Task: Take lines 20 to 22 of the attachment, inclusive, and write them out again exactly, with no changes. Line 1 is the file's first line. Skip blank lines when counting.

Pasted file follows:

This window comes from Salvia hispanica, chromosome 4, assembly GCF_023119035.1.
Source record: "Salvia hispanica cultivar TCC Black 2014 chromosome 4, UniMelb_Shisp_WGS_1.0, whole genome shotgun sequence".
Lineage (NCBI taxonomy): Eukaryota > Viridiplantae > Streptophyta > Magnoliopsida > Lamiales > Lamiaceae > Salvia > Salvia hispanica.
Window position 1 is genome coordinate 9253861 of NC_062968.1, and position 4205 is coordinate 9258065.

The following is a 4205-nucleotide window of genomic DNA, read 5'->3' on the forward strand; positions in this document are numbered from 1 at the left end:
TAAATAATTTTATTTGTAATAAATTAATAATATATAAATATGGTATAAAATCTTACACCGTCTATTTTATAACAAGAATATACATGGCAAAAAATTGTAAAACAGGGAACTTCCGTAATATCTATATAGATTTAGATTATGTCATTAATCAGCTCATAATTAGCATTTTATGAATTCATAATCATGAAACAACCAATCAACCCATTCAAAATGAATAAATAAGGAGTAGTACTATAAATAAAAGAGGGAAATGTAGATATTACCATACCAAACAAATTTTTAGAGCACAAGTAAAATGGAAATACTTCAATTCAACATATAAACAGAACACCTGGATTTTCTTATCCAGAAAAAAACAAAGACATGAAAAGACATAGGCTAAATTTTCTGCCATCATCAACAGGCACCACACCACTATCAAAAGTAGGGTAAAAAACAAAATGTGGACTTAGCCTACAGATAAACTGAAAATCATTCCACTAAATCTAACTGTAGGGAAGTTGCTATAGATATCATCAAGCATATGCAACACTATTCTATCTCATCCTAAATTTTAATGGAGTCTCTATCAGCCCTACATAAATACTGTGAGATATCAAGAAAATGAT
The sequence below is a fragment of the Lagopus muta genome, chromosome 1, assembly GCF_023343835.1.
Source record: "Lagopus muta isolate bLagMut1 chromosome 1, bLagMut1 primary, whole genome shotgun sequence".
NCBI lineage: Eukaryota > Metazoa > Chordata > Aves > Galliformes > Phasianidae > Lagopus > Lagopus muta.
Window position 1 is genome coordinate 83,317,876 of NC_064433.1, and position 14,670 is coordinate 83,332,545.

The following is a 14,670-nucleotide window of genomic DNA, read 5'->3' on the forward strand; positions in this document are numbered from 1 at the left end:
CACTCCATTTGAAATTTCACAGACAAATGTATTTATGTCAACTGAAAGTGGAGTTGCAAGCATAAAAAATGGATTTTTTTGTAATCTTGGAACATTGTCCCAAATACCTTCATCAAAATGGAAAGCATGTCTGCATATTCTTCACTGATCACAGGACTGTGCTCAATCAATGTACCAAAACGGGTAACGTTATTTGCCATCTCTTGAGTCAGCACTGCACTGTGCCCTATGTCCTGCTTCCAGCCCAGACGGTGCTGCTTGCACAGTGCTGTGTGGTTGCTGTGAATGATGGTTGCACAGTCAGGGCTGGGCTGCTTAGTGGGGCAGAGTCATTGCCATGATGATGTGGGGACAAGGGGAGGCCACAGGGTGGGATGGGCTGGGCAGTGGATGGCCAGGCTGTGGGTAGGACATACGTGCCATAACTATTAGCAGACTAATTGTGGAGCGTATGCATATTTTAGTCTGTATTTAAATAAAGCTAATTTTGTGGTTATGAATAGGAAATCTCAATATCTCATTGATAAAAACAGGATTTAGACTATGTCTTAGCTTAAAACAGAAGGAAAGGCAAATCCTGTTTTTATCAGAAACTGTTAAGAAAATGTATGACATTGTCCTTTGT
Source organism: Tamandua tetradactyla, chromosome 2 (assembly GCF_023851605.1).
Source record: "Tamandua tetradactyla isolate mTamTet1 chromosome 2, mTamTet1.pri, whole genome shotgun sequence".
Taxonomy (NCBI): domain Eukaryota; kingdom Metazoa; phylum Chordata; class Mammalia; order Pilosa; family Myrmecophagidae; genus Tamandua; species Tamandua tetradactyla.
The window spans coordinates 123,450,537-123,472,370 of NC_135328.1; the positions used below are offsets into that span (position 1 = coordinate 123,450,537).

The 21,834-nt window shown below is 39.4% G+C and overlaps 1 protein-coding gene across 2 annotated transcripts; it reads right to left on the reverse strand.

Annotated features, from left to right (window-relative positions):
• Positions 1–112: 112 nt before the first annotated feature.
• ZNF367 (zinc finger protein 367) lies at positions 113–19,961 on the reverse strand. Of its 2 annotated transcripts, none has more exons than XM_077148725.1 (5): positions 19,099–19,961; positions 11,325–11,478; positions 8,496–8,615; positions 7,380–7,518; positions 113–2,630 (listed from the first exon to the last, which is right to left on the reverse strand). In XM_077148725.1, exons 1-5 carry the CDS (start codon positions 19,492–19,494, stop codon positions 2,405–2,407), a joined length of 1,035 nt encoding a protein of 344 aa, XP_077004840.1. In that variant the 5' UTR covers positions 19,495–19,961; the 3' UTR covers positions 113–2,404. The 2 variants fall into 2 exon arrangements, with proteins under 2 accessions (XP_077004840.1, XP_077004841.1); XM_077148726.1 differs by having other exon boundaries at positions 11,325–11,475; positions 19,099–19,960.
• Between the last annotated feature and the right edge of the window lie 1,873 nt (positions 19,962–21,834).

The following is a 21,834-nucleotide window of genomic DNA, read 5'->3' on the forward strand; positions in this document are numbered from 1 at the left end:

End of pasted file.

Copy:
• ZNF367 (zinc finger protein 367) lies at positions 113–19,961 on the reverse strand. Of its 2 annotated transcripts, none has more exons than XM_077148725.1 (5): positions 19,099–19,961; positions 11,325–11,478; positions 8,496–8,615; positions 7,380–7,518; positions 113–2,630 (listed from the first exon to the last, which is right to left on the reverse strand). In XM_077148725.1, exons 1-5 carry the CDS (start codon positions 19,492–19,494, stop codon positions 2,405–2,407), a joined length of 1,035 nt encoding a protein of 344 aa, XP_077004840.1. In that variant the 5' UTR covers positions 19,495–19,961; the 3' UTR covers positions 113–2,404. The 2 variants fall into 2 exon arrangements, with proteins under 2 accessions (XP_077004840.1, XP_077004841.1); XM_077148726.1 differs by having other exon boundaries at positions 11,325–11,475; positions 19,099–19,960.
• Between the last annotated feature and the right edge of the window lie 1,873 nt (positions 19,962–21,834).

The following is a 21,834-nucleotide window of genomic DNA, read 5'->3' on the forward strand; positions in this document are numbered from 1 at the left end: